The benefits over soft anvil rotary cutting are that you can achieve the same rotary speed with the accuracy and cut quality of flat-bed diecutting. Because the surface you are cutting against is consistent, you avoid the dimensional variance that you get during soft anvil diecutting. Recent improvements in blanket re-surfacing and tool calibration to the soft cutting surface during prodcution have improved finished part tolerances, however there is still a big difference between the two processes.

    Typically a stripping blanket is manufactured with each cutting die. The blanket is made from a ,75mm (.030") mounting material with "T" and "L" shaped stripping pieces attached to push off scrap in a section immediately after diecutting.

    Because the cylinders run 1:1 in their gearing (opposite to a soft anvil cutting where the soft blanket cylinder will strike the cutting blades in a different spot every turn), the make-ready process can be made in several ways. Upon running the die and beginning the diecutting process and after achieving 80 percent good cutting, make-ready tape is applied to the die cut anvil in the non-cutting areas. This raises the substrate and helps the cutting in the non-cutting areas. Some companies will also make-ready under the die for fine tuning. This is typically the wrong way to go when making ready in flatbed applications but because there is no secondary steel cutting plate on top of the cutting cylinder, behind the die may be the only choice. The tricks here are in choosing a rule that will self-level and having an operator that is level headed enough to make it self-level. The 1:1 gearing/cylinder ratio also lends itself well to using matrix or other counter materials to form the scores.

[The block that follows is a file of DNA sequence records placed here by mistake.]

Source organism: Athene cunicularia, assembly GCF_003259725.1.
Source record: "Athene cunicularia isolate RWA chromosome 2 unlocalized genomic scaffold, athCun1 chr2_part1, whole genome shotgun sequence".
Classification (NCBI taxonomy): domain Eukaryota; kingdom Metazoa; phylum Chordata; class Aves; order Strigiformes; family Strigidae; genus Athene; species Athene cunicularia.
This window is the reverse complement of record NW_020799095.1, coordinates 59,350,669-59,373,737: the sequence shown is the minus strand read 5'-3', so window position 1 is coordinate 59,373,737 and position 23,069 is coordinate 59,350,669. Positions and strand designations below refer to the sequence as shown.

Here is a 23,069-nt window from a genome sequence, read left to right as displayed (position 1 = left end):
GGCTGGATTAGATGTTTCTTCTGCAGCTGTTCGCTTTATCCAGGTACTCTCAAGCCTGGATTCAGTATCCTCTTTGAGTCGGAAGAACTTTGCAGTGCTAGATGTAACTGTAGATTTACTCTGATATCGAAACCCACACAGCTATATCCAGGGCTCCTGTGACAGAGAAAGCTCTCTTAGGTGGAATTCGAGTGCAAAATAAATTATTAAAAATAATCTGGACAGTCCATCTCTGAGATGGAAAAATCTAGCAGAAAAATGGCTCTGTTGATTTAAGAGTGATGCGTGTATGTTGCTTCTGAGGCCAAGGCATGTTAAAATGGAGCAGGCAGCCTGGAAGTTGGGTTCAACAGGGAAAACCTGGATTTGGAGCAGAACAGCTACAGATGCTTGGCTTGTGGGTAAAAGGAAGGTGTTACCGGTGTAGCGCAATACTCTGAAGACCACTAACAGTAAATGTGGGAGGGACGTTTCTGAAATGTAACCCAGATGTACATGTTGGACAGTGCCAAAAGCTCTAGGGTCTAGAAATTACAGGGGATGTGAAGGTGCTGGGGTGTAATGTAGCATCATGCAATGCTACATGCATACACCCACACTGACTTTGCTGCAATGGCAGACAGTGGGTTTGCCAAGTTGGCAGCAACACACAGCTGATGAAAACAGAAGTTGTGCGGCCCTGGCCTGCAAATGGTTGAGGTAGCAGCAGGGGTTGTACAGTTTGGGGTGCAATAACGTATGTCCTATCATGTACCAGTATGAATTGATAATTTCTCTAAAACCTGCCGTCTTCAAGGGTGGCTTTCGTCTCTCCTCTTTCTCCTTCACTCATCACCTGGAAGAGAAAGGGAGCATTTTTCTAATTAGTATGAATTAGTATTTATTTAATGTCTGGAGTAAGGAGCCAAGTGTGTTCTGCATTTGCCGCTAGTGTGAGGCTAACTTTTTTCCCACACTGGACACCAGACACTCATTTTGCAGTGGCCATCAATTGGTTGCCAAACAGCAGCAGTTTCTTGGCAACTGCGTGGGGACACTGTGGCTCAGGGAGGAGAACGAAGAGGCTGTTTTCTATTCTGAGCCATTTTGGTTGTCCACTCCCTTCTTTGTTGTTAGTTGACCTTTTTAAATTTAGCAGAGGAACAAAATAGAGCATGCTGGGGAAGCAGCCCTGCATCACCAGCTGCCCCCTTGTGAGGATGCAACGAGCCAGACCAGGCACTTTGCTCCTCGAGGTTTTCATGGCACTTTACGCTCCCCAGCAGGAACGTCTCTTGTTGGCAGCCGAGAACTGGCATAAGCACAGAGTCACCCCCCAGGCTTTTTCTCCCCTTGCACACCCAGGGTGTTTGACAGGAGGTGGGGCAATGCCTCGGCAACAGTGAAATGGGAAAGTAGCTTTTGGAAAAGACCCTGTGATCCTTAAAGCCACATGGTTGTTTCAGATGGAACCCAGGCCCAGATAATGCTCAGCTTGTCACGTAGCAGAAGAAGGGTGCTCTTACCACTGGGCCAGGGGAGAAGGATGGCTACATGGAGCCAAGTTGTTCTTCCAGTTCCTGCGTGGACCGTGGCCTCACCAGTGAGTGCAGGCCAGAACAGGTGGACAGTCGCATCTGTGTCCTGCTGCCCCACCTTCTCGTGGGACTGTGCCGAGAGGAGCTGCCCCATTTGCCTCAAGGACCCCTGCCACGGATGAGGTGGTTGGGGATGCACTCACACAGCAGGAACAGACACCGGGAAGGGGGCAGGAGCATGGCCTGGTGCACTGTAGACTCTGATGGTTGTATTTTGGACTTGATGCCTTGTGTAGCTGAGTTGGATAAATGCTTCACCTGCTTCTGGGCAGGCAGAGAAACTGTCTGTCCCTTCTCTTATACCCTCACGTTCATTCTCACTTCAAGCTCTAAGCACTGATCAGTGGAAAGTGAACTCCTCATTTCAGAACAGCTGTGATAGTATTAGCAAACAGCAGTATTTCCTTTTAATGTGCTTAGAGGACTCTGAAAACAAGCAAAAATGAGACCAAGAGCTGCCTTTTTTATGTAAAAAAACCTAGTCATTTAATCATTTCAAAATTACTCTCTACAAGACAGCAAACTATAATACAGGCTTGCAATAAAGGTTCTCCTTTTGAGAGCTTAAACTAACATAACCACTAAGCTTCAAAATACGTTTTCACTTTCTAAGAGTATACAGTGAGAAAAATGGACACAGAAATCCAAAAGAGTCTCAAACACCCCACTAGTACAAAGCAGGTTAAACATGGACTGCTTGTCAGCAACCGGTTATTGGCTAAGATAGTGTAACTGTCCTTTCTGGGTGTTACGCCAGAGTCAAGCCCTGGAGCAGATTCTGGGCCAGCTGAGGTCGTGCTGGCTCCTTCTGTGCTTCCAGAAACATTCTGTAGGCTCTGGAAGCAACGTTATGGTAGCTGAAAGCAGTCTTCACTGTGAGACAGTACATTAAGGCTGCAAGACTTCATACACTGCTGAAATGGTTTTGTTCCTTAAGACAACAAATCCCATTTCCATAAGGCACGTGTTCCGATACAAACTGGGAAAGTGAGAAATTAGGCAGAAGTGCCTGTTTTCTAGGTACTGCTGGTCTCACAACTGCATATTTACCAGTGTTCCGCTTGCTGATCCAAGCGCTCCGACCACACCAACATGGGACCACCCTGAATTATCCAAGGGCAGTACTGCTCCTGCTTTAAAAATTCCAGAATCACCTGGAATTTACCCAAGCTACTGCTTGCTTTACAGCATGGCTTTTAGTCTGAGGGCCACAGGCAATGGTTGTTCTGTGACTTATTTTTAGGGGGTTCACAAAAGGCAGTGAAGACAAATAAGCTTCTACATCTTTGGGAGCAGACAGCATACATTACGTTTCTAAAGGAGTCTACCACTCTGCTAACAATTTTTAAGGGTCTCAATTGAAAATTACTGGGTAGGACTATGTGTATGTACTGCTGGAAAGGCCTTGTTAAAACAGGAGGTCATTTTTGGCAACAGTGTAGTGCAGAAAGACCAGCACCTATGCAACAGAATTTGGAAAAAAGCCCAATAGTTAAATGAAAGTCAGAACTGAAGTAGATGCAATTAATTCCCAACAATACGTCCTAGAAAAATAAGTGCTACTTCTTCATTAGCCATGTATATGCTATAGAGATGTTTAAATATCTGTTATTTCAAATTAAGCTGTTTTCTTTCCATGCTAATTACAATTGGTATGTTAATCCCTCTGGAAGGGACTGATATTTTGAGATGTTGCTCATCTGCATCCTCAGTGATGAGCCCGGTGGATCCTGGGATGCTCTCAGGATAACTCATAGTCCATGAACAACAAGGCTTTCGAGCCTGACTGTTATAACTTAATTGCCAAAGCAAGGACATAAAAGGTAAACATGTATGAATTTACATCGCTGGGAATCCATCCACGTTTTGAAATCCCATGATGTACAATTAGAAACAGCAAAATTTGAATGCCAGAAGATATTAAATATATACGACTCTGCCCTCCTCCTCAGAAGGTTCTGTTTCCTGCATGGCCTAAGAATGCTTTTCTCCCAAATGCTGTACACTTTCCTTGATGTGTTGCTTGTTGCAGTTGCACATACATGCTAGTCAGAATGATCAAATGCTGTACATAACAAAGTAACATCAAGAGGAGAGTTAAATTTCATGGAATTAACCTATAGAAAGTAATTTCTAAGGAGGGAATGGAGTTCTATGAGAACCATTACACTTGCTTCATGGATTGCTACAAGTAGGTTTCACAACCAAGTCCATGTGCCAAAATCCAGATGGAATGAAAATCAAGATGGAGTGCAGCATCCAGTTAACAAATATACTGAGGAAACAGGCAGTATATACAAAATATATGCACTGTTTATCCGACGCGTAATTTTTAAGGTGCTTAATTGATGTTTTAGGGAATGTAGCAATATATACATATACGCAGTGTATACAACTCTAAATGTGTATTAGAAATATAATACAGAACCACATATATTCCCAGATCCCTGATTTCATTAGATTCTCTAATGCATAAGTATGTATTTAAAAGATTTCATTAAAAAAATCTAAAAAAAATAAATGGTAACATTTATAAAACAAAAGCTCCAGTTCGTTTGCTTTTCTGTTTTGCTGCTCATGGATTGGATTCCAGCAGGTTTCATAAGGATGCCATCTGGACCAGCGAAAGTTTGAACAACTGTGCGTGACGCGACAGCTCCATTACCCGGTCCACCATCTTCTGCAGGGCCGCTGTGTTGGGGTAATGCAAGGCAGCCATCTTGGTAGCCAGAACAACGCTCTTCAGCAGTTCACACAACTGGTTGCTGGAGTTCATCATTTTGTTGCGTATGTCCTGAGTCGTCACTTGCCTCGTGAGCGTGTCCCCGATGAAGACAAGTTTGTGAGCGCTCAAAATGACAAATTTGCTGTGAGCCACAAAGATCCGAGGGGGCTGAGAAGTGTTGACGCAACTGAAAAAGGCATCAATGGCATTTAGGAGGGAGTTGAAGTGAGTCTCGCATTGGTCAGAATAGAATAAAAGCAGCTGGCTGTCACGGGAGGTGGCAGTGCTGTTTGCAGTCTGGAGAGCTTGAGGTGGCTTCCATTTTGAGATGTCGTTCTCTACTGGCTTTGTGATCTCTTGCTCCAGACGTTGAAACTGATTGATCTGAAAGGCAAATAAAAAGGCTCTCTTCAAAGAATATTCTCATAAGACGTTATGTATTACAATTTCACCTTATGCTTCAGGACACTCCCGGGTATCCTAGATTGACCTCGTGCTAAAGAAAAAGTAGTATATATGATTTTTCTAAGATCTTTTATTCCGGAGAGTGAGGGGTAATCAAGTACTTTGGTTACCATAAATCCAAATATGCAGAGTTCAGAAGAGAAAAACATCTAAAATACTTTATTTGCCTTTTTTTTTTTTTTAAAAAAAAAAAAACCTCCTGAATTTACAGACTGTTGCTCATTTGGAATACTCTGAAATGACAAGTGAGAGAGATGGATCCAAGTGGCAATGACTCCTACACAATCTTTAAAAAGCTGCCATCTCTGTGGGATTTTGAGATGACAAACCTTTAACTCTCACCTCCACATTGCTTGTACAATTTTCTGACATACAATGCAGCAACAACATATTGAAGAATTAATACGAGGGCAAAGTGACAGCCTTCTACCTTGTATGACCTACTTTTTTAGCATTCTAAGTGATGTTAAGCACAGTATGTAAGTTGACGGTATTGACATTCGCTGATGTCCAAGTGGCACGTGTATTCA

From what we can see out there, this process seems to be a fairly rare one. Not many presses were made with this capability and the tricks of the trade needed to be successful seem to have taken a toll on its popularity. The companies that are using steel to steel rotary with SRD’s are enjoying some terrific benefits!

    Some of the stories that helped answer this question and put together this summary were told by;

  • Thomas A. Sporleder – Printron

  • Mike Porter – The Rayner Company

  • Tommy Moore – Stafford Cutting Dies

    Thanks Guys!

    Please contact Cut Smart if you would like more information on this subject.